Coding with AADL
November 2014 • Podcast
Julien Delange Interviewer Suzanne Miller
In this podcast, Julien Delange summarizes different perspectives on research related to code generation from software architecture models.
One of the challenges in product line deployment and maintenance is managing the variation and making sure you understand whether you have deployed the correct configuration to each individual instance. So, AADL can be the home of the performance parameters, the different configuration settings that are related to each of the different environmental instances. Oh, that is very cool.
Software Engineering Institute
Given that up to 70 percent of system errors are introduced during the design phase, stakeholders need a modeling language that will ensure both requirements enforcement during the development process and the correct implementation of these requirements. Previous work demonstrates that using the Architecture Analysis and Design Language (AADL) early in the development process not only helps detect design errors before implementation but also supports implementation efforts and produces high-quality code. Previous research has demonstrated how AADL can identify potential design errors and avoid propagating them through the development process. Verified specifications, however, are still implemented manually. This manual process is labor intensive and error prone, and it introduces errors that might break previously verified assumptions and requirements. For these reasons, code production should be automated to preserve system specifications throughout the development process. In this podcast, Julien Delange summarizes different perspectives on research related to code generation from software architecture models.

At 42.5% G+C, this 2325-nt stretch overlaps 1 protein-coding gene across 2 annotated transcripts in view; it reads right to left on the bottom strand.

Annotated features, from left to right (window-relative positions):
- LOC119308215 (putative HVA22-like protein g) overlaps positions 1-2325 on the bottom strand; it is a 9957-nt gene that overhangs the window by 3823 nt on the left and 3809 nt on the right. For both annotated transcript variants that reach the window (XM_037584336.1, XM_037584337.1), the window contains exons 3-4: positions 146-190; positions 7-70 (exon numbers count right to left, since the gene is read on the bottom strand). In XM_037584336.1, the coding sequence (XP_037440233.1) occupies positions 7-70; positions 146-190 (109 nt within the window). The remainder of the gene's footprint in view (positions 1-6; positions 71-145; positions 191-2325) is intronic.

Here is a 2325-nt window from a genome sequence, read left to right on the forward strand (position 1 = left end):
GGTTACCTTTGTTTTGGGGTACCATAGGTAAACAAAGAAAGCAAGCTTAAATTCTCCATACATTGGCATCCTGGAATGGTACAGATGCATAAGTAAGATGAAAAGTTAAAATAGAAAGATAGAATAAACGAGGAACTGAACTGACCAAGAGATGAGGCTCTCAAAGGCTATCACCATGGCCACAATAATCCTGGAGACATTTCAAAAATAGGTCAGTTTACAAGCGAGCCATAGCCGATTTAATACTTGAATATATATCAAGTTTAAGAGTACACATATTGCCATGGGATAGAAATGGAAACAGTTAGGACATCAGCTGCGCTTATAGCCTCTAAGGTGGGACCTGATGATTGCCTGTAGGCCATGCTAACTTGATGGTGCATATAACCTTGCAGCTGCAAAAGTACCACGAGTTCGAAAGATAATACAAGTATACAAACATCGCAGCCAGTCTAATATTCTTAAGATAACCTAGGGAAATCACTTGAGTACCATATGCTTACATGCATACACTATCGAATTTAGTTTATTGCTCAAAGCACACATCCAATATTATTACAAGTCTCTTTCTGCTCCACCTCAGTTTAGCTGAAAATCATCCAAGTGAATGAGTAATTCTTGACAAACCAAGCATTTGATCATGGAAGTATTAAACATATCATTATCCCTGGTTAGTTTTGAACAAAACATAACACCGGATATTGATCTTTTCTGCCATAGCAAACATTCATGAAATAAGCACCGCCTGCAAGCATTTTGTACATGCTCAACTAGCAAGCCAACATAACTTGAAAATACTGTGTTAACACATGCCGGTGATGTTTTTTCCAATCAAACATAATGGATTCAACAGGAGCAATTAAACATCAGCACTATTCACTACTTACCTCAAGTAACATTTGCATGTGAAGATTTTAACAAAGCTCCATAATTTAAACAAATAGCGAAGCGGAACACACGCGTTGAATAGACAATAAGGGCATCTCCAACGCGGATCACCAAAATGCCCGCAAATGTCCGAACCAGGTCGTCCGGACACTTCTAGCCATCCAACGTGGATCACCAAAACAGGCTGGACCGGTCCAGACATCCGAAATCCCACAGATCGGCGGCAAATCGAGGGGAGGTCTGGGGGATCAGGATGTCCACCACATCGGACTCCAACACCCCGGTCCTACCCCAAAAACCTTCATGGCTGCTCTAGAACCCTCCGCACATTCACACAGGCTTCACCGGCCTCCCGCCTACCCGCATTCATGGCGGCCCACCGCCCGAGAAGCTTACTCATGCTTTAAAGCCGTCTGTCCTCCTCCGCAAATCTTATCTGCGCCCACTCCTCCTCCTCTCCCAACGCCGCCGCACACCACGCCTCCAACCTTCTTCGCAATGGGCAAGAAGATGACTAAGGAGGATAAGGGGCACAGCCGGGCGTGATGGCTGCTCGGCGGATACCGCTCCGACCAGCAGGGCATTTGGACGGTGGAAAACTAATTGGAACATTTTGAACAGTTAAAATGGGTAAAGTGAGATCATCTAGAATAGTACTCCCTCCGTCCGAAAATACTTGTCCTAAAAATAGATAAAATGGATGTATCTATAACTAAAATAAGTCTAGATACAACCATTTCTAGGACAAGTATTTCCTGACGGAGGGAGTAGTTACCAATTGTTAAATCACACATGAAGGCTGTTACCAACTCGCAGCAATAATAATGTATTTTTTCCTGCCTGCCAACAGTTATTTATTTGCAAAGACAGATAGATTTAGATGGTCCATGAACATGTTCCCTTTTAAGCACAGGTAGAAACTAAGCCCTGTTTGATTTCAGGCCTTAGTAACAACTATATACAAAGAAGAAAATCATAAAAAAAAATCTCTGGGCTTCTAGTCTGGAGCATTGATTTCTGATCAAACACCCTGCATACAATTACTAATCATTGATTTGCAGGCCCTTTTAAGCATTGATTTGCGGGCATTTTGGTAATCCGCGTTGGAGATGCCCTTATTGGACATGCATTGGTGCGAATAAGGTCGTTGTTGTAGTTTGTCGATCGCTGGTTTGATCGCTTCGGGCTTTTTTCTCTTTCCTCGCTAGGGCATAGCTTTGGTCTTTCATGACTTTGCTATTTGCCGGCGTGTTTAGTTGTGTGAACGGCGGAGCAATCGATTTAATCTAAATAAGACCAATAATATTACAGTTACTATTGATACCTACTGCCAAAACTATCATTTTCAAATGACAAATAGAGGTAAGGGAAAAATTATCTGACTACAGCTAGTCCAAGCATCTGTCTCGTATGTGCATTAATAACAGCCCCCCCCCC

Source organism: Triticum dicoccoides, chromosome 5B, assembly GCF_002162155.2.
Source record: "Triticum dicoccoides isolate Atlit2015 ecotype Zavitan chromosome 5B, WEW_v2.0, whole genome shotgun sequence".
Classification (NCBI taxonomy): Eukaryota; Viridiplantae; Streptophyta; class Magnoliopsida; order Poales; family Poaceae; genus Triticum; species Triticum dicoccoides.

About the Speaker
Julien Delange has been at the SEI since November of 2012. His research focuses on the Architecture Analysis and Design Language, also called AADL. Before joining the SEI, he worked as a software engineer at the European Space Agency where he led and contributed to several research projects related to software and system architectures. He also has a Ph.D. from Telecom ParisTech in France and developed the real-time operating system called POK for building safe and secure systems.